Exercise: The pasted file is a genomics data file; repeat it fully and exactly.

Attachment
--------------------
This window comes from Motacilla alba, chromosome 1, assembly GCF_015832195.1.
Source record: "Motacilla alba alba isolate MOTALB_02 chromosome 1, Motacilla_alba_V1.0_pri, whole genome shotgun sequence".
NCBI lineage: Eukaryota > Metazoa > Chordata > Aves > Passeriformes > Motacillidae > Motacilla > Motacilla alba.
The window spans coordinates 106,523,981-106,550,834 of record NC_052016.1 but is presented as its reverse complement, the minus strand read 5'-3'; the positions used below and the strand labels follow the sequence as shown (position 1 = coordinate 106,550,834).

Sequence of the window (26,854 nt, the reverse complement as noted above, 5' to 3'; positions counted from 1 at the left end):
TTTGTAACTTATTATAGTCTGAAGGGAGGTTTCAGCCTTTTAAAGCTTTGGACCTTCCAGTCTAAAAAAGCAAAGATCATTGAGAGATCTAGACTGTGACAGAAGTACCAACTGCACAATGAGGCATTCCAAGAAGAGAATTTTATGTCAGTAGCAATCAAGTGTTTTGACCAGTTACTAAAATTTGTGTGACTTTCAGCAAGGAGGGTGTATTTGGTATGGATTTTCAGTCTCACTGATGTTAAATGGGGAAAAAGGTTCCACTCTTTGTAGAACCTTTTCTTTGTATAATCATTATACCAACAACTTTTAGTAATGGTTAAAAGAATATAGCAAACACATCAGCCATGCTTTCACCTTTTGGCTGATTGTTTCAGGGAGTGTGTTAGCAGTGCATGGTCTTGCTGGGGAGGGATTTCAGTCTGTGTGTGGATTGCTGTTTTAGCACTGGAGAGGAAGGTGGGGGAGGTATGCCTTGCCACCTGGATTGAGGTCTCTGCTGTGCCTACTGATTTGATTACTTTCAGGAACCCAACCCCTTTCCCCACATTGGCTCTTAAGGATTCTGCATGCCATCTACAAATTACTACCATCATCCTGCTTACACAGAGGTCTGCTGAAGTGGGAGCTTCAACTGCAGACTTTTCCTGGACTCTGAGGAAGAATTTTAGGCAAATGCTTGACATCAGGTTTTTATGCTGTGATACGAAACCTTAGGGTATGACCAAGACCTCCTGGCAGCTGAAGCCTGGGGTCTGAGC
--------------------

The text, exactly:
This window comes from Motacilla alba, chromosome 1, assembly GCF_015832195.1.
Source record: "Motacilla alba alba isolate MOTALB_02 chromosome 1, Motacilla_alba_V1.0_pri, whole genome shotgun sequence".
NCBI lineage: Eukaryota > Metazoa > Chordata > Aves > Passeriformes > Motacillidae > Motacilla > Motacilla alba.
The window spans coordinates 106,523,981-106,550,834 of record NC_052016.1 but is presented as its reverse complement, the minus strand read 5'-3'; the positions used below and the strand labels follow the sequence as shown (position 1 = coordinate 106,550,834).

Sequence of the window (26,854 nt, the reverse complement as noted above, 5' to 3'; positions counted from 1 at the left end):
TTTGTAACTTATTATAGTCTGAAGGGAGGTTTCAGCCTTTTAAAGCTTTGGACCTTCCAGTCTAAAAAAGCAAAGATCATTGAGAGATCTAGACTGTGACAGAAGTACCAACTGCACAATGAGGCATTCCAAGAAGAGAATTTTATGTCAGTAGCAATCAAGTGTTTTGACCAGTTACTAAAATTTGTGTGACTTTCAGCAAGGAGGGTGTATTTGGTATGGATTTTCAGTCTCACTGATGTTAAATGGGGAAAAAGGTTCCACTCTTTGTAGAACCTTTTCTTTGTATAATCATTATACCAACAACTTTTAGTAATGGTTAAAAGAATATAGCAAACACATCAGCCATGCTTTCACCTTTTGGCTGATTGTTTCAGGGAGTGTGTTAGCAGTGCATGGTCTTGCTGGGGAGGGATTTCAGTCTGTGTGTGGATTGCTGTTTTAGCACTGGAGAGGAAGGTGGGGGAGGTATGCCTTGCCACCTGGATTGAGGTCTCTGCTGTGCCTACTGATTTGATTACTTTCAGGAACCCAACCCCTTTCCCCACATTGGCTCTTAAGGATTCTGCATGCCATCTACAAATTACTACCATCATCCTGCTTACACAGAGGTCTGCTGAAGTGGGAGCTTCAACTGCAGACTTTTCCTGGACTCTGAGGAAGAATTTTAGGCAAATGCTTGACATCAGGTTTTTATGCTGTGATACGAAACCTTAGGGTATGACCAAGACCTCCTGGCAGCTGAAGCCTGGGGTCTGAGC